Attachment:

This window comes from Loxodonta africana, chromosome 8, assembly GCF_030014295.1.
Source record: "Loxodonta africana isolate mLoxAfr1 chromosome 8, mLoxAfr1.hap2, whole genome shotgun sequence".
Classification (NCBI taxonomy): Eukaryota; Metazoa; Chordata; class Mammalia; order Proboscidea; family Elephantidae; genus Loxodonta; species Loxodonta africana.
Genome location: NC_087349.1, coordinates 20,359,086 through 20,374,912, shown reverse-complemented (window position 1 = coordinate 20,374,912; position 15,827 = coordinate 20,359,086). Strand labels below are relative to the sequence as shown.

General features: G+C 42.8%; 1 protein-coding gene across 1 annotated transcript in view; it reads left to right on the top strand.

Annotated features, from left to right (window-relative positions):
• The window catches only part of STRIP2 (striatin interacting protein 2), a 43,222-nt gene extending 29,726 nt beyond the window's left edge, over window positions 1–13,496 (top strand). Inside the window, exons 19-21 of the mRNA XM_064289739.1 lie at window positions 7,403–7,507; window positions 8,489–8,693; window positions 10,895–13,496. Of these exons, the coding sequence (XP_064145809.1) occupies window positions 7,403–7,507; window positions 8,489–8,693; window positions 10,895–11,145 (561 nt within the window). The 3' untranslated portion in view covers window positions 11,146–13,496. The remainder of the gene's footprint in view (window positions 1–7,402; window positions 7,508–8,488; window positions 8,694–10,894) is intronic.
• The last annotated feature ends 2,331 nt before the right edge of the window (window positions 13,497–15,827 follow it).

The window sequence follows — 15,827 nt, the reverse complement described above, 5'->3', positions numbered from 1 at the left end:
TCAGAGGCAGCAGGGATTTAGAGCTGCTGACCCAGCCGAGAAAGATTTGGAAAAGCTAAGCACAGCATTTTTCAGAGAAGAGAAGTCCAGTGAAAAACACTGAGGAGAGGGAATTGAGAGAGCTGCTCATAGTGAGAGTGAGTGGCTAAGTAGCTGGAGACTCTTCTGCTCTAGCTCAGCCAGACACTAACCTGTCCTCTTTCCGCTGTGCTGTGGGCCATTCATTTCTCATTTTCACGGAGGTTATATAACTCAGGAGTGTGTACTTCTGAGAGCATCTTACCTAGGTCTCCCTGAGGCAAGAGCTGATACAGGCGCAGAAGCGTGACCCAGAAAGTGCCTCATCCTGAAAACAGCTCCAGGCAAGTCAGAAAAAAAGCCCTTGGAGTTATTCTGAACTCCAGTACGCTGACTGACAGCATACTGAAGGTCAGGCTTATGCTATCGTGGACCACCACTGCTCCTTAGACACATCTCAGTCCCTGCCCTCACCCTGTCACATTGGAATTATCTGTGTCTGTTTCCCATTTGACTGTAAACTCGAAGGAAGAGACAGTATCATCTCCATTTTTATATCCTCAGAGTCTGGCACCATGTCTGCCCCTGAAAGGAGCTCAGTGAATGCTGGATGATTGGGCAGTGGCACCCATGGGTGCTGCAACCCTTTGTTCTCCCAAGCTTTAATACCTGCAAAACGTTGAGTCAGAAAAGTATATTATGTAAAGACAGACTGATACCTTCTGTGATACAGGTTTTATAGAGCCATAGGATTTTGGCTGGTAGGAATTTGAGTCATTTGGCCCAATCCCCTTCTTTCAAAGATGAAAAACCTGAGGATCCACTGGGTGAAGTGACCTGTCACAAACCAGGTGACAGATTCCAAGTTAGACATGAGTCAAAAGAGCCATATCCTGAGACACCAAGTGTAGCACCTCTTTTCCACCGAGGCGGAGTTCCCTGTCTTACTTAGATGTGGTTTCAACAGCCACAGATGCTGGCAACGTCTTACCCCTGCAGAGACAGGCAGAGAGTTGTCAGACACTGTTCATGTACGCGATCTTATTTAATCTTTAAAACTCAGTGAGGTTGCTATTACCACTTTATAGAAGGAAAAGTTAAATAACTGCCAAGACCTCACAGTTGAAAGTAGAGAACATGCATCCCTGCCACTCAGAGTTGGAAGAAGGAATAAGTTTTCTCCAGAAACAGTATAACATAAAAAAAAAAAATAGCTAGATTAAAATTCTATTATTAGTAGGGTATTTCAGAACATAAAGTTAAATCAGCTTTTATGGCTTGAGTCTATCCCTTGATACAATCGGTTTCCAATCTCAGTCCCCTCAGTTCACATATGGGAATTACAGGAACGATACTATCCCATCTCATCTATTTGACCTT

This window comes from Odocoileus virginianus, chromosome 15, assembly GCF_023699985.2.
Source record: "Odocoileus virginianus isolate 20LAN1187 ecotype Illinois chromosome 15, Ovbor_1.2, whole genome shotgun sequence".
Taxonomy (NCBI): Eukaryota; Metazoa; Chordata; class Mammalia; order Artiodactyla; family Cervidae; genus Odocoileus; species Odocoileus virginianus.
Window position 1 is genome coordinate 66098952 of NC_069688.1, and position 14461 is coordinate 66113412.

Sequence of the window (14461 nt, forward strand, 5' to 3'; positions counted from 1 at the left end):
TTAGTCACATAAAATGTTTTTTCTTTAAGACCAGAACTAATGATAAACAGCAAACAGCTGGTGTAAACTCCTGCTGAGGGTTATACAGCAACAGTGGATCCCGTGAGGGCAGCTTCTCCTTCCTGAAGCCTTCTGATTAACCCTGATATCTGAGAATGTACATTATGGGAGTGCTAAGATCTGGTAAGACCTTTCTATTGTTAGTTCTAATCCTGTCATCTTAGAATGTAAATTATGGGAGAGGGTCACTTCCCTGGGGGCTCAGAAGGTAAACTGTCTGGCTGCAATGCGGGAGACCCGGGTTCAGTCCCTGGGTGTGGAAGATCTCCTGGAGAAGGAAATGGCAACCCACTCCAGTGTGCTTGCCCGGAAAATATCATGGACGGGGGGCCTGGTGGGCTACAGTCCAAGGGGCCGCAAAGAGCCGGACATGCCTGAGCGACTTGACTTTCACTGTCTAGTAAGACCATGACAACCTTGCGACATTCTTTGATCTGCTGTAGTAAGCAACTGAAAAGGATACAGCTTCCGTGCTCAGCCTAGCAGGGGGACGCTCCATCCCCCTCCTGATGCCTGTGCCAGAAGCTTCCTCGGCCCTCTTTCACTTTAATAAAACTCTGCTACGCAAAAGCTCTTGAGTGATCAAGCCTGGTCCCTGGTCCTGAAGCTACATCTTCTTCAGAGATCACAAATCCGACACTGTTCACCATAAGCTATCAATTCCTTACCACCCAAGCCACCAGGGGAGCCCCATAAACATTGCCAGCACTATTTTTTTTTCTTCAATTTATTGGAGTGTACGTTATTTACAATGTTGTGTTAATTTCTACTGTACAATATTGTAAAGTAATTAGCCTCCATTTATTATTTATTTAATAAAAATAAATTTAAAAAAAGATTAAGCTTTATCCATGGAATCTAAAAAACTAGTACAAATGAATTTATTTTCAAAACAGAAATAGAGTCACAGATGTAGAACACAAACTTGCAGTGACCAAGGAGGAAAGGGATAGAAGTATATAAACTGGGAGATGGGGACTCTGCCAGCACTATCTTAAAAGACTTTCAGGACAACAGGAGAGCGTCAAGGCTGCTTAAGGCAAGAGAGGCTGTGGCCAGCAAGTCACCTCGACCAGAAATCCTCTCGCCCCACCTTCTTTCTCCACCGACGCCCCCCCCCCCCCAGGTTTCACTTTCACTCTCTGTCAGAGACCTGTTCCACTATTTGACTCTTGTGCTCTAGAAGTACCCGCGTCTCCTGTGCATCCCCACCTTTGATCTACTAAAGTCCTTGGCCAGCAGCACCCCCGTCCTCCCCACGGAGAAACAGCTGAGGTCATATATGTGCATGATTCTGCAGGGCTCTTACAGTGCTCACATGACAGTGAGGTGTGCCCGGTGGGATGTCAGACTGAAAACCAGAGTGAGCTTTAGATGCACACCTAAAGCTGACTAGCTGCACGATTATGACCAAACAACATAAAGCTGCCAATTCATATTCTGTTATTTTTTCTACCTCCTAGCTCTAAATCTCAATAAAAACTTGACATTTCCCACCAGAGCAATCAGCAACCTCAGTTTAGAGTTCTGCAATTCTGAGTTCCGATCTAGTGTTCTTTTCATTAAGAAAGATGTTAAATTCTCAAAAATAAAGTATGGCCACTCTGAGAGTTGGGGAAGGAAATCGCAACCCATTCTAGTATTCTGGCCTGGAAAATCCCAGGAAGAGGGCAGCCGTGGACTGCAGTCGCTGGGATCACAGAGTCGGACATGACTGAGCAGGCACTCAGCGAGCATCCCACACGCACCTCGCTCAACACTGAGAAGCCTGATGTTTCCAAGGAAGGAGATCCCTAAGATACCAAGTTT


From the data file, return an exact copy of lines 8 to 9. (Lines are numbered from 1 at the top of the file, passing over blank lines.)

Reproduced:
• The last annotated feature ends 2,331 nt before the right edge of the window (window positions 13,497–15,827 follow it).

The window sequence follows — 15,827 nt, the reverse complement described above, 5'->3', positions numbered from 1 at the left end: